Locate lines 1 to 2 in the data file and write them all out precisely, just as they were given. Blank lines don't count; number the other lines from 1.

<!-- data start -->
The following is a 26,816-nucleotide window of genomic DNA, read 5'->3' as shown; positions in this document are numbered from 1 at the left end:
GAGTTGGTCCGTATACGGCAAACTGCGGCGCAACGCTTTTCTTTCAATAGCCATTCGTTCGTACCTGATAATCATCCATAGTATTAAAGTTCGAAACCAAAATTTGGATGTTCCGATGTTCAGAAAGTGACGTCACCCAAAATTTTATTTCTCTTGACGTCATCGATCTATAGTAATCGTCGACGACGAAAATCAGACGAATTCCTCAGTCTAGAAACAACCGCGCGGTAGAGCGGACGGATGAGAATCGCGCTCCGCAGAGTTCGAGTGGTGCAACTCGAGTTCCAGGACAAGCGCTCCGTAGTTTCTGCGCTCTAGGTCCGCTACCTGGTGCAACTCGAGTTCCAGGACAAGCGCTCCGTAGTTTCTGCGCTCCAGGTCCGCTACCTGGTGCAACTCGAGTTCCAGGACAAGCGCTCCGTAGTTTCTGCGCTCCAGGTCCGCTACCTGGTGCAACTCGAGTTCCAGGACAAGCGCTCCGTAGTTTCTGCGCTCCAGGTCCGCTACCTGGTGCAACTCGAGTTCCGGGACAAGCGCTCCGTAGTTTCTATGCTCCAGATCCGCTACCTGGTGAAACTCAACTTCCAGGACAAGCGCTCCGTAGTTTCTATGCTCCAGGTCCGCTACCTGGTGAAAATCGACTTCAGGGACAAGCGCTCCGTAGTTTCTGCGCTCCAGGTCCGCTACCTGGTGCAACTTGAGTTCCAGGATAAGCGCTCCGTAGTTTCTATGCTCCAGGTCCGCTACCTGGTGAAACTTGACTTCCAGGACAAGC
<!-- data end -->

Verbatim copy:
The following is a 26,816-nucleotide window of genomic DNA, read 5'->3' as shown; positions in this document are numbered from 1 at the left end:
GAGTTGGTCCGTATACGGCAAACTGCGGCGCAACGCTTTTCTTTCAATAGCCATTCGTTCGTACCTGATAATCATCCATAGTATTAAAGTTCGAAACCAAAATTTGGATGTTCCGATGTTCAGAAAGTGACGTCACCCAAAATTTTATTTCTCTTGACGTCATCGATCTATAGTAATCGTCGACGACGAAAATCAGACGAATTCCTCAGTCTAGAAACAACCGCGCGGTAGAGCGGACGGATGAGAATCGCGCTCCGCAGAGTTCGAGTGGTGCAACTCGAGTTCCAGGACAAGCGCTCCGTAGTTTCTGCGCTCTAGGTCCGCTACCTGGTGCAACTCGAGTTCCAGGACAAGCGCTCCGTAGTTTCTGCGCTCCAGGTCCGCTACCTGGTGCAACTCGAGTTCCAGGACAAGCGCTCCGTAGTTTCTGCGCTCCAGGTCCGCTACCTGGTGCAACTCGAGTTCCAGGACAAGCGCTCCGTAGTTTCTGCGCTCCAGGTCCGCTACCTGGTGCAACTCGAGTTCCGGGACAAGCGCTCCGTAGTTTCTATGCTCCAGATCCGCTACCTGGTGAAACTCAACTTCCAGGACAAGCGCTCCGTAGTTTCTATGCTCCAGGTCCGCTACCTGGTGAAAATCGACTTCAGGGACAAGCGCTCCGTAGTTTCTGCGCTCCAGGTCCGCTACCTGGTGCAACTTGAGTTCCAGGATAAGCGCTCCGTAGTTTCTATGCTCCAGGTCCGCTACCTGGTGAAACTTGACTTCCAGGACAAGC